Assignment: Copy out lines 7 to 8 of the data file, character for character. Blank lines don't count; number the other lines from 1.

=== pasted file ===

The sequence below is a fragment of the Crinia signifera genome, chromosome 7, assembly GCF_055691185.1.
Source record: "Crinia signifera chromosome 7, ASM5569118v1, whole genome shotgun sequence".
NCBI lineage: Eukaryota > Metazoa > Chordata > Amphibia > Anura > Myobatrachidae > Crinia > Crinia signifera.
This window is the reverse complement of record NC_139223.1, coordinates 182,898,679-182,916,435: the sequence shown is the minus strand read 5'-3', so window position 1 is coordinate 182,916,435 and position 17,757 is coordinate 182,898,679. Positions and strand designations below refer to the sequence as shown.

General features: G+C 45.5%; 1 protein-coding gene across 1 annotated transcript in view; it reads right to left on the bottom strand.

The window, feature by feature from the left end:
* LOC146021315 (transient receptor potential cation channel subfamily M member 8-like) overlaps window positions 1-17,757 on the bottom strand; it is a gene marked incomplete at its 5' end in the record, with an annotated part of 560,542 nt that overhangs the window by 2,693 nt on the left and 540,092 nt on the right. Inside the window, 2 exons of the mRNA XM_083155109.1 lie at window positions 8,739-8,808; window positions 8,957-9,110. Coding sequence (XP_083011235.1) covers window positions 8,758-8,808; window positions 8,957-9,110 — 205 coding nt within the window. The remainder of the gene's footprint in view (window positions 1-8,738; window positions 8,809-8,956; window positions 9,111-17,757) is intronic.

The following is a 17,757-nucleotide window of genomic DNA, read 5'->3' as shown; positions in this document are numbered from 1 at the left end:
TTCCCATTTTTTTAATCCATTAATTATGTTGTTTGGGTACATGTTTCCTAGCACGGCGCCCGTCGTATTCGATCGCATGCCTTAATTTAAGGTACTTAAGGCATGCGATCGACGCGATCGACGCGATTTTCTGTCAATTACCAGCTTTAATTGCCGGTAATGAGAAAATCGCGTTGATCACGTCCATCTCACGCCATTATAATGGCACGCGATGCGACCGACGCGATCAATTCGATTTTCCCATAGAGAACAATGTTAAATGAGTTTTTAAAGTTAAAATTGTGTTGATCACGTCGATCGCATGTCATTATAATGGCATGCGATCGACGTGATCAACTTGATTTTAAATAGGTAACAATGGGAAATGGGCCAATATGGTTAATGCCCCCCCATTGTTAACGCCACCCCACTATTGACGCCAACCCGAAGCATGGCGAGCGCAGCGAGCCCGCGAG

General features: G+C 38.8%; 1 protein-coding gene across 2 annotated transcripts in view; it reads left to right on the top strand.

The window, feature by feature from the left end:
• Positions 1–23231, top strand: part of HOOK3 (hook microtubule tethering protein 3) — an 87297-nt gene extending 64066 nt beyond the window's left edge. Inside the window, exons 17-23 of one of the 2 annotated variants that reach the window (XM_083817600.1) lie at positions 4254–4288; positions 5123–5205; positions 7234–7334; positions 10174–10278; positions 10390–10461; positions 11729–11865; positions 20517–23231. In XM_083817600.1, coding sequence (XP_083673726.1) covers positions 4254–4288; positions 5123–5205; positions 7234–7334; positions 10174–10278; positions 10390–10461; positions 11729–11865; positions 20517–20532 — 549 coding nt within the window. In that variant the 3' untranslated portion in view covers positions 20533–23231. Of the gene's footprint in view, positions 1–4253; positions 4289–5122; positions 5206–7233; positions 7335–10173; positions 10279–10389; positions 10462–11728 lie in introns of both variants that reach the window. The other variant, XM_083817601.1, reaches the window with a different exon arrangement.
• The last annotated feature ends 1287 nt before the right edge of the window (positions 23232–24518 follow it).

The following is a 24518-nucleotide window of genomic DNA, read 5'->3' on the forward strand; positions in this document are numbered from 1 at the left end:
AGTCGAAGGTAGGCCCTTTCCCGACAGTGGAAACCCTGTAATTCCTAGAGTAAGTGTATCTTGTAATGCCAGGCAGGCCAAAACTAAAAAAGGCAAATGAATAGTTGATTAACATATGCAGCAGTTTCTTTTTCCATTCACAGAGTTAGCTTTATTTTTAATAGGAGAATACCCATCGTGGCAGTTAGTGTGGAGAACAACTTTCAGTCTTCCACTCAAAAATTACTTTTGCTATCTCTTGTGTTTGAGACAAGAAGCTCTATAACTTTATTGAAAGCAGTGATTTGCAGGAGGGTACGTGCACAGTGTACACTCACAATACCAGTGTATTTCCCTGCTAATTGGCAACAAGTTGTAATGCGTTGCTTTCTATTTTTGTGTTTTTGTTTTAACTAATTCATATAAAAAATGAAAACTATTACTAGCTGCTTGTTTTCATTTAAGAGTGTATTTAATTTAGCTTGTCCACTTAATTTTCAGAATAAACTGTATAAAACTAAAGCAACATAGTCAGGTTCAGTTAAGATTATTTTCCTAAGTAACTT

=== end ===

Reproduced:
* LOC146021315 (transient receptor potential cation channel subfamily M member 8-like) overlaps window positions 1-17,757 on the bottom strand; it is a gene marked incomplete at its 5' end in the record, with an annotated part of 560,542 nt that overhangs the window by 2,693 nt on the left and 540,092 nt on the right. Inside the window, 2 exons of the mRNA XM_083155109.1 lie at window positions 8,739-8,808; window positions 8,957-9,110. Coding sequence (XP_083011235.1) covers window positions 8,758-8,808; window positions 8,957-9,110 — 205 coding nt within the window. The remainder of the gene's footprint in view (window positions 1-8,738; window positions 8,809-8,956; window positions 9,111-17,757) is intronic.

The following is a 17,757-nucleotide window of genomic DNA, read 5'->3' as shown; positions in this document are numbered from 1 at the left end: